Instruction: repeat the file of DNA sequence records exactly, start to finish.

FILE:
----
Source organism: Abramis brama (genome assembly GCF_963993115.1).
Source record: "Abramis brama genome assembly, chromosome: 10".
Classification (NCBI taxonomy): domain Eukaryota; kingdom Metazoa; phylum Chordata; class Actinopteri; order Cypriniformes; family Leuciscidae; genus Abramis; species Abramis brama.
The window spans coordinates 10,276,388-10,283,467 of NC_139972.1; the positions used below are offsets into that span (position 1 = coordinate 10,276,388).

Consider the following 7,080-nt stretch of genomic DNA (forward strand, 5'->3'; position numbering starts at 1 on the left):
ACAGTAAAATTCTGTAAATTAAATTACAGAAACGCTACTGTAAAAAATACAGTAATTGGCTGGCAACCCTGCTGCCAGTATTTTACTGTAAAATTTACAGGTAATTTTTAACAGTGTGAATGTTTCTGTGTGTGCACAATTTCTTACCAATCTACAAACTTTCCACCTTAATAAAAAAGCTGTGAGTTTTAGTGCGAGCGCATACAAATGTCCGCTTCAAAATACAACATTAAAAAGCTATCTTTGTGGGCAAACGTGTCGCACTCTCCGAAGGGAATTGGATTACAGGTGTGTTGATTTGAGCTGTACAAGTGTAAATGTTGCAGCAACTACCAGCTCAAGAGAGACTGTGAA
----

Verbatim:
Source organism: Abramis brama (genome assembly GCF_963993115.1).
Source record: "Abramis brama genome assembly, chromosome: 10".
Classification (NCBI taxonomy): domain Eukaryota; kingdom Metazoa; phylum Chordata; class Actinopteri; order Cypriniformes; family Leuciscidae; genus Abramis; species Abramis brama.
The window spans coordinates 10,276,388-10,283,467 of NC_139972.1; the positions used below are offsets into that span (position 1 = coordinate 10,276,388).

Consider the following 7,080-nt stretch of genomic DNA (forward strand, 5'->3'; position numbering starts at 1 on the left):
ACAGTAAAATTCTGTAAATTAAATTACAGAAACGCTACTGTAAAAAATACAGTAATTGGCTGGCAACCCTGCTGCCAGTATTTTACTGTAAAATTTACAGGTAATTTTTAACAGTGTGAATGTTTCTGTGTGTGCACAATTTCTTACCAATCTACAAACTTTCCACCTTAATAAAAAAGCTGTGAGTTTTAGTGCGAGCGCATACAAATGTCCGCTTCAAAATACAACATTAAAAAGCTATCTTTGTGGGCAAACGTGTCGCACTCTCCGAAGGGAATTGGATTACAGGTGTGTTGATTTGAGCTGTACAAGTGTAAATGTTGCAGCAACTACCAGCTCAAGAGAGACTGTGAA